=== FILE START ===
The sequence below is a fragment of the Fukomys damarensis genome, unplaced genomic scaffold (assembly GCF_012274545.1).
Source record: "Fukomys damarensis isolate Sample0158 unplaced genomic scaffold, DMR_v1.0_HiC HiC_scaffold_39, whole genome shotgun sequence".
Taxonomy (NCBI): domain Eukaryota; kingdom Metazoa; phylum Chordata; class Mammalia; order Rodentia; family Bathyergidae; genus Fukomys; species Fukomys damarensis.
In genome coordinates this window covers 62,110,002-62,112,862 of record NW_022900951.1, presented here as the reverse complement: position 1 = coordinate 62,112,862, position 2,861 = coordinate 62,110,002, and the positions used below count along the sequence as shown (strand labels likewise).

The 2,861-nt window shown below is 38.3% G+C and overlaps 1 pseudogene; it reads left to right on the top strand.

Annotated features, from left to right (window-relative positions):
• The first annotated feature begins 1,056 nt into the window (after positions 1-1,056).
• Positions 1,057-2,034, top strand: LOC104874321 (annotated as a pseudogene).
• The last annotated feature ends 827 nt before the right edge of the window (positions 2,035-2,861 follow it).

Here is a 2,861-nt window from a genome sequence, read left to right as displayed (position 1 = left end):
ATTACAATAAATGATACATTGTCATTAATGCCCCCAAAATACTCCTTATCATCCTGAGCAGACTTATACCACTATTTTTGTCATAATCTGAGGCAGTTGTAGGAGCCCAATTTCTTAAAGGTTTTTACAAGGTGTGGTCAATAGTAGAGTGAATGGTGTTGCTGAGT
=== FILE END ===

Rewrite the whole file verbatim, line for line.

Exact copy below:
The sequence below is a fragment of the Fukomys damarensis genome, unplaced genomic scaffold (assembly GCF_012274545.1).
Source record: "Fukomys damarensis isolate Sample0158 unplaced genomic scaffold, DMR_v1.0_HiC HiC_scaffold_39, whole genome shotgun sequence".
Taxonomy (NCBI): domain Eukaryota; kingdom Metazoa; phylum Chordata; class Mammalia; order Rodentia; family Bathyergidae; genus Fukomys; species Fukomys damarensis.
In genome coordinates this window covers 62,110,002-62,112,862 of record NW_022900951.1, presented here as the reverse complement: position 1 = coordinate 62,112,862, position 2,861 = coordinate 62,110,002, and the positions used below count along the sequence as shown (strand labels likewise).

The 2,861-nt window shown below is 38.3% G+C and overlaps 1 pseudogene; it reads left to right on the top strand.

Annotated features, from left to right (window-relative positions):
• The first annotated feature begins 1,056 nt into the window (after positions 1-1,056).
• Positions 1,057-2,034, top strand: LOC104874321 (annotated as a pseudogene).
• The last annotated feature ends 827 nt before the right edge of the window (positions 2,035-2,861 follow it).

Here is a 2,861-nt window from a genome sequence, read left to right as displayed (position 1 = left end):
ATTACAATAAATGATACATTGTCATTAATGCCCCCAAAATACTCCTTATCATCCTGAGCAGACTTATACCACTATTTTTGTCATAATCTGAGGCAGTTGTAGGAGCCCAATTTCTTAAAGGTTTTTACAAGGTGTGGTCAATAGTAGAGTGAATGGTGTTGCTGAGT